Re: [PATCH 2/3] dma: override "dma_flags_set_dmaflush" for sn-ia64

From: Jesse Barnes <>
Date: 2007-08-23 02:03:23
On Wednesday, August 22, 2007 7:02:38 am James Bottomley wrote:
> On Wed, 2007-08-22 at 09:39 +0200, Jes Sorensen wrote:
> > James Bottomley wrote:
> > > On Tue, 2007-08-21 at 17:34 -0700, wrote:
> > >> The term "posted DMA" is used to describe this behavior in the Altix
> > >> Device Driver Writer's Guide, but it may be confusing things here.
> > >> Maybe a better term will suggest itself if I can clarify....
> > >
> > > OK, but posted DMA has a pretty specific meaning in terms of PCI, hence
> > > the confusion.
> >
> > Maybe it would be more better to refer to this as 'out of order DMA'?
> Or Relaxed ordering DMA ... that's why the readX_relaxed()?
> > >> On Altix, DMA from a device isn't guaranteed to arrive in host memory
> > >> in the order it was sent from the device. This reordering can happen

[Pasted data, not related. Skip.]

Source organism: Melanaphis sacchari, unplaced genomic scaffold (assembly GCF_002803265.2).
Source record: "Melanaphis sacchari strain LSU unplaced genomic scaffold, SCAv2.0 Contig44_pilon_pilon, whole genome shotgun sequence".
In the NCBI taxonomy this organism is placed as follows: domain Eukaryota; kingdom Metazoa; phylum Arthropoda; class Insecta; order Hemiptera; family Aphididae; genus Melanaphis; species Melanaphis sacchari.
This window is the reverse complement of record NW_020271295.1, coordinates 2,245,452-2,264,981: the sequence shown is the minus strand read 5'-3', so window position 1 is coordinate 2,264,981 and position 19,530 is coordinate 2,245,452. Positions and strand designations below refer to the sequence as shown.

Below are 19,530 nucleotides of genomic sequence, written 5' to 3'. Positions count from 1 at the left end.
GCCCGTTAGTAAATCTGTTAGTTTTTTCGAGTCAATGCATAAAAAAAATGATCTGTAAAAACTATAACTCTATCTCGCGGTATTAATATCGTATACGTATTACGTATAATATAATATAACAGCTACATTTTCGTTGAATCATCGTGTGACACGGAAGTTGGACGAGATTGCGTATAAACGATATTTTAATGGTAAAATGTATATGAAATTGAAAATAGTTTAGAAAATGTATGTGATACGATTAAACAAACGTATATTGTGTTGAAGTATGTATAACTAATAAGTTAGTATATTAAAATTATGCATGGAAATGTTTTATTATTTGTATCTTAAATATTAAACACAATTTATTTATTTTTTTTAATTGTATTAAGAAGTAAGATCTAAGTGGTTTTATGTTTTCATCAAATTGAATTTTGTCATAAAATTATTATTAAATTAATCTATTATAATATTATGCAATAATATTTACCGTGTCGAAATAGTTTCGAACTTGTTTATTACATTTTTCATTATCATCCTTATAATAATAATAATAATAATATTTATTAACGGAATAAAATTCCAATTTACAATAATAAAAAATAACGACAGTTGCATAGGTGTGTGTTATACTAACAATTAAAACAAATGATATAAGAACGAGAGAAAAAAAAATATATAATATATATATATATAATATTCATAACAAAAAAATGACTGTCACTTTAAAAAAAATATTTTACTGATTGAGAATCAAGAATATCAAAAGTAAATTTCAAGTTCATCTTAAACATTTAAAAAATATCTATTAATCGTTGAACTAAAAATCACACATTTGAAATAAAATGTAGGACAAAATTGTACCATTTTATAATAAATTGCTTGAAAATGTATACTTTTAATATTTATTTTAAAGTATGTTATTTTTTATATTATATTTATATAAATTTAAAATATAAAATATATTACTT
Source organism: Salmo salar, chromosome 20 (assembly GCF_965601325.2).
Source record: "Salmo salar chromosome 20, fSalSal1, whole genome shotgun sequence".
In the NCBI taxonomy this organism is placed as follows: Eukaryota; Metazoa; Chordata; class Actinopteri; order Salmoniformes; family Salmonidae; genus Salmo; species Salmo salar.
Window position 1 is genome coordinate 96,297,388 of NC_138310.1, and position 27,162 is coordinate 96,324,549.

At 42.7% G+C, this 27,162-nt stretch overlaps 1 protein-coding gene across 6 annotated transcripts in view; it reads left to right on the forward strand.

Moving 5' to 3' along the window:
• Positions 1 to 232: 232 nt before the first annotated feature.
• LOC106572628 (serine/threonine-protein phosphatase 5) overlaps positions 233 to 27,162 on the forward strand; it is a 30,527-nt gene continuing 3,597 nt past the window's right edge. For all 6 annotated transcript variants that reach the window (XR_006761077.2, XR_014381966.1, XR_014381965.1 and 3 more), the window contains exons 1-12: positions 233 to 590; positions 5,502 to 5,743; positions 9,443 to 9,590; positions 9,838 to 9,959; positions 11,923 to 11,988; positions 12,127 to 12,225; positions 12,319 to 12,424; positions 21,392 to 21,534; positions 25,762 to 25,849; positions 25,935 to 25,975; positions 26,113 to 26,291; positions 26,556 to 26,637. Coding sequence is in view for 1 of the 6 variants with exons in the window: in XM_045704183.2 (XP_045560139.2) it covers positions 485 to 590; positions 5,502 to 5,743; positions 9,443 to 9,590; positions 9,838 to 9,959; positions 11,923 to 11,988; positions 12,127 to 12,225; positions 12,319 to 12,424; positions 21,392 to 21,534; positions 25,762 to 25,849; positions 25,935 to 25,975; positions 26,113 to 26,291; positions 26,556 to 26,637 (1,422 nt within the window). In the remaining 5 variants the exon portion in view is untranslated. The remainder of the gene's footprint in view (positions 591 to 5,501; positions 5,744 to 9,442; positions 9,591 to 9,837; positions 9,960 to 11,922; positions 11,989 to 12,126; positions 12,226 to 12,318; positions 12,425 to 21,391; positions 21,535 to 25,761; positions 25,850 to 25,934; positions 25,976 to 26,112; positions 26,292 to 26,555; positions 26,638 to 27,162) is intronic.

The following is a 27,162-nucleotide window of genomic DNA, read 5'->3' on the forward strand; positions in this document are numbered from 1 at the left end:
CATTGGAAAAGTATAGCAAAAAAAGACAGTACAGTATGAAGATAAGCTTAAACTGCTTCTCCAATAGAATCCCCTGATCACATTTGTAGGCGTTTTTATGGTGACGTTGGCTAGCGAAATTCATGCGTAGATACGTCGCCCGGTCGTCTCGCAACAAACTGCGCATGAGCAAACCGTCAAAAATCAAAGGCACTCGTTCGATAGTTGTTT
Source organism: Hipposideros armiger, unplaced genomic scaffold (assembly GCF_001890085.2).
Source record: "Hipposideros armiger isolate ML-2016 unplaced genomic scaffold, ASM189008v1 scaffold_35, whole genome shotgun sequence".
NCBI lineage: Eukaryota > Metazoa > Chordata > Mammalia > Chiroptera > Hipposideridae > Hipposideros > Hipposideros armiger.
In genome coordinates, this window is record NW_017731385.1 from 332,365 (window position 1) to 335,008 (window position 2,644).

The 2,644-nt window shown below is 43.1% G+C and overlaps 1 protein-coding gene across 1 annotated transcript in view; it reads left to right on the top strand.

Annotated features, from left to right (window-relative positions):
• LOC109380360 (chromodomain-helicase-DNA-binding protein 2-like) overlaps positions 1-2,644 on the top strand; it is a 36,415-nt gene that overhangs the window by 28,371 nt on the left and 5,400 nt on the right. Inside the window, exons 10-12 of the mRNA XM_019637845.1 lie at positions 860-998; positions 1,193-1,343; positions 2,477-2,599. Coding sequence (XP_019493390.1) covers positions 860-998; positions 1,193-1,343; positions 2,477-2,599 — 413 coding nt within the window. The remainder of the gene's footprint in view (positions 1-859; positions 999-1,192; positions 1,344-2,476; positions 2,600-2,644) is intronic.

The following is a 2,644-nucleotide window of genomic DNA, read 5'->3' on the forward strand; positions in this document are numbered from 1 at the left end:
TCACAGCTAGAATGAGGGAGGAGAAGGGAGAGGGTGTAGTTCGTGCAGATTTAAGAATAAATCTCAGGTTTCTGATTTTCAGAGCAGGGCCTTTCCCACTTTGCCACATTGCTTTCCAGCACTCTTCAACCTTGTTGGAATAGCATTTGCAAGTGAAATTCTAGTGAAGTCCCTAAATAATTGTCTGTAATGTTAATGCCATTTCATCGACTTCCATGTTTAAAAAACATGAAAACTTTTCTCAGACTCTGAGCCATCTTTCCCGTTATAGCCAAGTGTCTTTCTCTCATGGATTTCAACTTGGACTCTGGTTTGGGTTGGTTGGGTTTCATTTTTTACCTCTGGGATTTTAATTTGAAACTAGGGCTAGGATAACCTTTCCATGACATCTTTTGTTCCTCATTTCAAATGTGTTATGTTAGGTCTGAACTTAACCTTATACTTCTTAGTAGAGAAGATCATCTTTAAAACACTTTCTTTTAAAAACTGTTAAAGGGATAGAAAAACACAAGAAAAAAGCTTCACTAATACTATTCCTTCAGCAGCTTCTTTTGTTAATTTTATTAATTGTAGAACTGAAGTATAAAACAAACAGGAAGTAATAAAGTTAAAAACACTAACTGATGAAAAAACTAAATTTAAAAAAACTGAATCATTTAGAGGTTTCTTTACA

> > >> in the NUMA interconnect (it's specifically not a PCI reordering.)
> > >
> > > This is mmiowb and read_relaxed() again, isn't it?
> >
> > I believe it's the same problem, except this time it's when exposing
> > structures to userland.
> Hmm, so how does another kernel API exposing mmiowb in a different way
> help with this?  Surely, if the driver is exporting something to user
> space, it's simply up to the driver to call mmiowb when the user says
> it's done?

mmiowb() is for PIO->device.  This interface is for DMA->memory (see akepner's 
other mail).

The problem is a DMA write (say to a completion queue) from a device may imply 
something about another DMA write from the same device (say the actual data).  
If the completion queue write arrives first (which can happen on sn2), the 
driver must ensure that the rest of the outstanding DMA is complete prior to 
looking at the completion queue status.  It can either use a regular PIO read 
to do this (i.e. a non-relaxed one) or set a flag on the completion queue DMA 
address that makes it act as a barrier wrt other DMA, which is what akepner's 
patch does (which should be much more efficient that using a PIO read to 
guarantee DMA writes have completed).

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Received on Thu Aug 23 02:11:09 2007

This archive was generated by hypermail 2.1.8 : 2007-08-23 02:11:35 EST